But my humble opinion is, I'm not quite sure where I stand on the legalization of drugs - though, if tequila is legal, pot should probably be legal.
I felt that as long as we were being honest, and that we didn't bend the truth to accomplish another goal, to be entertaining or to be a happy ending, I was confident that we'd be able to tell the story the way it happened.
I tried to stick to my game plan, which was always being aware of what my A story was - the love story between a father and his son, and that son and his daughter.
You know, I think everything I do cinematically for the rest of my life will probably have some direct route back to Jonathan. But I love him to death. He's like my best friend and my big brother.
The older I get the more I realize there's no real good guys or real bad guys, and I'm curious about how the good guys got good and how the bad guys got bad.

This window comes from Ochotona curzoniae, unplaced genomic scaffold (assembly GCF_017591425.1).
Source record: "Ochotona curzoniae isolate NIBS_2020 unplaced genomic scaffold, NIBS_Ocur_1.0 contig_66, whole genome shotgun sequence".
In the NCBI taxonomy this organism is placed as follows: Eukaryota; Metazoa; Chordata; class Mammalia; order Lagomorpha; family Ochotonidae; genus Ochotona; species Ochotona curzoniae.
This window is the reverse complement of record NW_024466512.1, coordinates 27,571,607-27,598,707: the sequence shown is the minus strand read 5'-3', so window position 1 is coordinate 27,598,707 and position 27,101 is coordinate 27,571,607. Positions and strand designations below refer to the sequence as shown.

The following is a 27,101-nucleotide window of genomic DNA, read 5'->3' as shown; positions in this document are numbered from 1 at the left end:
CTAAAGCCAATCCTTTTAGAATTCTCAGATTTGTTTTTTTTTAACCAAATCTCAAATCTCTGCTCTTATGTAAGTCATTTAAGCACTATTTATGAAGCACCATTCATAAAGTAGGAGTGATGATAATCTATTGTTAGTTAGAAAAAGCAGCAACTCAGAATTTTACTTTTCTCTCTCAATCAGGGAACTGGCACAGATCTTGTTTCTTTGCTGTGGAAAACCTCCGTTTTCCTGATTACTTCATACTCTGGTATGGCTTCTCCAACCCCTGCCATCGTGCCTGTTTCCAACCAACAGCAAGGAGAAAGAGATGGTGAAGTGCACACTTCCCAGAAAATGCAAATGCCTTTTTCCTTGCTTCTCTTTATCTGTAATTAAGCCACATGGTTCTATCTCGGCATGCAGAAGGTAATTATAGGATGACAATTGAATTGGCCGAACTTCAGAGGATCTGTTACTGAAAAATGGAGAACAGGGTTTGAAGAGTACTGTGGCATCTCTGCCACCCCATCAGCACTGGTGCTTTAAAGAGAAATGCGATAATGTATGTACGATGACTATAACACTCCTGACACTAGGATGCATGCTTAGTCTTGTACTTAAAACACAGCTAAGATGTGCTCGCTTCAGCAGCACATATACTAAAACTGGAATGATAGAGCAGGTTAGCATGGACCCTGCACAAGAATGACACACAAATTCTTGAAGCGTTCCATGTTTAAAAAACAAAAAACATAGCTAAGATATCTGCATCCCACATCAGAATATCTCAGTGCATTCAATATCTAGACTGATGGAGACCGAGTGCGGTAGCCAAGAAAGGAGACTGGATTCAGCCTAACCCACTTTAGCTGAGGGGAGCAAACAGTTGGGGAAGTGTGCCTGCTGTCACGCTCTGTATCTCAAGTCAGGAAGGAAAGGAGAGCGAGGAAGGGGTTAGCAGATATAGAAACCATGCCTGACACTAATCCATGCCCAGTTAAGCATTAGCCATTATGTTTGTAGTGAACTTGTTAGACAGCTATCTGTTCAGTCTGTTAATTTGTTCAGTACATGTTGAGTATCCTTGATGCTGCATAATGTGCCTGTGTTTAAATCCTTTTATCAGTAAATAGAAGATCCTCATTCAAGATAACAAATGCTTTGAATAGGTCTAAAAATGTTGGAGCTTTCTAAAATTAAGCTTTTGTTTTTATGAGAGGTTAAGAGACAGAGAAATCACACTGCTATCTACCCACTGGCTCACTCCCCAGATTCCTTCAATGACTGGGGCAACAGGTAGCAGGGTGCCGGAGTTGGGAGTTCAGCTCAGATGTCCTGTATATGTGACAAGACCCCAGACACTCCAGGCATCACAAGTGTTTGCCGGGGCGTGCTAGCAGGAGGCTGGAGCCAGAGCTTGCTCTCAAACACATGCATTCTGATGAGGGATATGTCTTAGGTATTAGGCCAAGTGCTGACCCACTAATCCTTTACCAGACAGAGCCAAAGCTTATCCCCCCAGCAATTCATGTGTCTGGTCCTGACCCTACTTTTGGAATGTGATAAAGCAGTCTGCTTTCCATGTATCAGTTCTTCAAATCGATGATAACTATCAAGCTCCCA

And then we watched an amazing number of movies from the late '60s and '70s, which is my favorite time, and we studied their camera movements, their stocks, the way they lit stuff, the colors they used.
I think, on a larger note, that filmmakers and studios should start to tuck it in a little bit, because films wouldn't have the pressure they have if the word wasn't out about how expensive they were.
That's why I'm really trying to produce my own stuff. This film was so good, because I produced it myself, and developed it, and made it with New Line, which is a smaller studio, so I was in control of a lot of stuff that I wasn't in control of for my other films.
What I think happens today is that a lot of filmmakers look at other films that are retro pieces, like L.A. Confidential, and say, oh, that's period. We didn't want to do the stereotypical stuff.